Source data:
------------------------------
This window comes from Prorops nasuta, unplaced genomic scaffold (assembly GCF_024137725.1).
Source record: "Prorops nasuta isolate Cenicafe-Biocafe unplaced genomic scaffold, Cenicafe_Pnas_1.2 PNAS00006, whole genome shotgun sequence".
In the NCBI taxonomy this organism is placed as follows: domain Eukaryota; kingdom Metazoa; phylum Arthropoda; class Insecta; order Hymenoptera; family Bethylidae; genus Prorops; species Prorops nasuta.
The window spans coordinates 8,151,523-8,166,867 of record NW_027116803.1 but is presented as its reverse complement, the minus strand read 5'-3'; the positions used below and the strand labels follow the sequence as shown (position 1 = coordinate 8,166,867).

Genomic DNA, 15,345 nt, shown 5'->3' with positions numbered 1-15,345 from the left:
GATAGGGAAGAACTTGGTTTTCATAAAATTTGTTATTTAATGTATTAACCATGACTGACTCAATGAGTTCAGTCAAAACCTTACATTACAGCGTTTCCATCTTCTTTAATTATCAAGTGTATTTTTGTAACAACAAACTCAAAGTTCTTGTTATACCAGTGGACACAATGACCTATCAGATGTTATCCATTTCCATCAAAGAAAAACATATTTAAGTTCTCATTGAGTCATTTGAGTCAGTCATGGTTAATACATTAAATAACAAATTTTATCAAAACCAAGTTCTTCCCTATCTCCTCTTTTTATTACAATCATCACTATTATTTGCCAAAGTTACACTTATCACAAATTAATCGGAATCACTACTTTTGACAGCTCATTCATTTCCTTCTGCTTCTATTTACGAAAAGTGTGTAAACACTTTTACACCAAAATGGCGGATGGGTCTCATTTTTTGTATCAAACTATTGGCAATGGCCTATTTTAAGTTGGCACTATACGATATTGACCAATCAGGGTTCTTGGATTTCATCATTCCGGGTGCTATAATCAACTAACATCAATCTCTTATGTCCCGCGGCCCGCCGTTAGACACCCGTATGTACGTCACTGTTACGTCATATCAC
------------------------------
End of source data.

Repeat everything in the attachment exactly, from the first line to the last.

This window comes from Prorops nasuta, unplaced genomic scaffold (assembly GCF_024137725.1).
Source record: "Prorops nasuta isolate Cenicafe-Biocafe unplaced genomic scaffold, Cenicafe_Pnas_1.2 PNAS00006, whole genome shotgun sequence".
In the NCBI taxonomy this organism is placed as follows: domain Eukaryota; kingdom Metazoa; phylum Arthropoda; class Insecta; order Hymenoptera; family Bethylidae; genus Prorops; species Prorops nasuta.
The window spans coordinates 8,151,523-8,166,867 of record NW_027116803.1 but is presented as its reverse complement, the minus strand read 5'-3'; the positions used below and the strand labels follow the sequence as shown (position 1 = coordinate 8,166,867).

Genomic DNA, 15,345 nt, shown 5'->3' with positions numbered 1-15,345 from the left:
GATAGGGAAGAACTTGGTTTTCATAAAATTTGTTATTTAATGTATTAACCATGACTGACTCAATGAGTTCAGTCAAAACCTTACATTACAGCGTTTCCATCTTCTTTAATTATCAAGTGTATTTTTGTAACAACAAACTCAAAGTTCTTGTTATACCAGTGGACACAATGACCTATCAGATGTTATCCATTTCCATCAAAGAAAAACATATTTAAGTTCTCATTGAGTCATTTGAGTCAGTCATGGTTAATACATTAAATAACAAATTTTATCAAAACCAAGTTCTTCCCTATCTCCTCTTTTTATTACAATCATCACTATTATTTGCCAAAGTTACACTTATCACAAATTAATCGGAATCACTACTTTTGACAGCTCATTCATTTCCTTCTGCTTCTATTTACGAAAAGTGTGTAAACACTTTTACACCAAAATGGCGGATGGGTCTCATTTTTTGTATCAAACTATTGGCAATGGCCTATTTTAAGTTGGCACTATACGATATTGACCAATCAGGGTTCTTGGATTTCATCATTCCGGGTGCTATAATCAACTAACATCAATCTCTTATGTCCCGCGGCCCGCCGTTAGACACCCGTATGTACGTCACTGTTACGTCATATCAC